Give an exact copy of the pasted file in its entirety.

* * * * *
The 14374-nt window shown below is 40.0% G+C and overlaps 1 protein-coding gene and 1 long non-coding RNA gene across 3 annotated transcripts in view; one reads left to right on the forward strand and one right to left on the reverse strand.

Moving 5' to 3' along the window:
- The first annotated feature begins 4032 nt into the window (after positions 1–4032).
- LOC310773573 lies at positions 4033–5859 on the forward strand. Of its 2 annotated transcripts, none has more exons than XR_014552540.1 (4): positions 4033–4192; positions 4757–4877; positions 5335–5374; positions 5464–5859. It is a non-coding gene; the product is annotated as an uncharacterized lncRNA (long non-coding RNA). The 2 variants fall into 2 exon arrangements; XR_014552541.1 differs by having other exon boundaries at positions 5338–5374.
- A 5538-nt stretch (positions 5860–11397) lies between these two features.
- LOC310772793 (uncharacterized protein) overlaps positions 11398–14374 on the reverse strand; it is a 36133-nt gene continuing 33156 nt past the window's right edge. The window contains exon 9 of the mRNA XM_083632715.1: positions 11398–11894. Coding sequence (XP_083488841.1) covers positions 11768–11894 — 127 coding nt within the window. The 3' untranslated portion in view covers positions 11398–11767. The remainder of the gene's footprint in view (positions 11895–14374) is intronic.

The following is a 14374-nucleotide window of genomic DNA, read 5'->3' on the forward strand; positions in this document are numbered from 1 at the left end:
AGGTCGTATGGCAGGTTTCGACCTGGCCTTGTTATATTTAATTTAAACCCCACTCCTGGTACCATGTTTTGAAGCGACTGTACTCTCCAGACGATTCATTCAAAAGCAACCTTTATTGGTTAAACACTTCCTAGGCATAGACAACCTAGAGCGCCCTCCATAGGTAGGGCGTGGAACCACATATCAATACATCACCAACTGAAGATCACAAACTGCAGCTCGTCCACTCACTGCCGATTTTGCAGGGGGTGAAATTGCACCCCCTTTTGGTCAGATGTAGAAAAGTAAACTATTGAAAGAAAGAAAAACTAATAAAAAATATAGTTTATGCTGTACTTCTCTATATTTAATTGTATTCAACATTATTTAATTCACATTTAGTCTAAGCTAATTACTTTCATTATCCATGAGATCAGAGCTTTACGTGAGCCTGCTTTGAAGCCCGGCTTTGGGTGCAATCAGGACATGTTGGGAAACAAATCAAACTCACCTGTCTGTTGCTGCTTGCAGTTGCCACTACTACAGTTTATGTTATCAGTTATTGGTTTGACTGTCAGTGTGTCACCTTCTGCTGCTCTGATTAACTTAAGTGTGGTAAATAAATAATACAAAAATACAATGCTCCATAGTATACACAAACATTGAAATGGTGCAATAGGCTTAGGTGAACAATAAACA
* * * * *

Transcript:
The 14374-nt window shown below is 40.0% G+C and overlaps 1 protein-coding gene and 1 long non-coding RNA gene across 3 annotated transcripts in view; one reads left to right on the forward strand and one right to left on the reverse strand.

Moving 5' to 3' along the window:
- The first annotated feature begins 4032 nt into the window (after positions 1–4032).
- LOC310773573 lies at positions 4033–5859 on the forward strand. Of its 2 annotated transcripts, none has more exons than XR_014552540.1 (4): positions 4033–4192; positions 4757–4877; positions 5335–5374; positions 5464–5859. It is a non-coding gene; the product is annotated as an uncharacterized lncRNA (long non-coding RNA). The 2 variants fall into 2 exon arrangements; XR_014552541.1 differs by having other exon boundaries at positions 5338–5374.
- A 5538-nt stretch (positions 5860–11397) lies between these two features.
- LOC310772793 (uncharacterized protein) overlaps positions 11398–14374 on the reverse strand; it is a 36133-nt gene continuing 33156 nt past the window's right edge. The window contains exon 9 of the mRNA XM_083632715.1: positions 11398–11894. Coding sequence (XP_083488841.1) covers positions 11768–11894 — 127 coding nt within the window. The 3' untranslated portion in view covers positions 11398–11767. The remainder of the gene's footprint in view (positions 11895–14374) is intronic.

The following is a 14374-nucleotide window of genomic DNA, read 5'->3' on the forward strand; positions in this document are numbered from 1 at the left end:
AGGTCGTATGGCAGGTTTCGACCTGGCCTTGTTATATTTAATTTAAACCCCACTCCTGGTACCATGTTTTGAAGCGACTGTACTCTCCAGACGATTCATTCAAAAGCAACCTTTATTGGTTAAACACTTCCTAGGCATAGACAACCTAGAGCGCCCTCCATAGGTAGGGCGTGGAACCACATATCAATACATCACCAACTGAAGATCACAAACTGCAGCTCGTCCACTCACTGCCGATTTTGCAGGGGGTGAAATTGCACCCCCTTTTGGTCAGATGTAGAAAAGTAAACTATTGAAAGAAAGAAAAACTAATAAAAAATATAGTTTATGCTGTACTTCTCTATATTTAATTGTATTCAACATTATTTAATTCACATTTAGTCTAAGCTAATTACTTTCATTATCCATGAGATCAGAGCTTTACGTGAGCCTGCTTTGAAGCCCGGCTTTGGGTGCAATCAGGACATGTTGGGAAACAAATCAAACTCACCTGTCTGTTGCTGCTTGCAGTTGCCACTACTACAGTTTATGTTATCAGTTATTGGTTTGACTGTCAGTGTGTCACCTTCTGCTGCTCTGATTAACTTAAGTGTGGTAAATAAATAATACAAAAATACAATGCTCCATAGTATACACAAACATTGAAATGGTGCAATAGGCTTAGGTGAACAATAAACA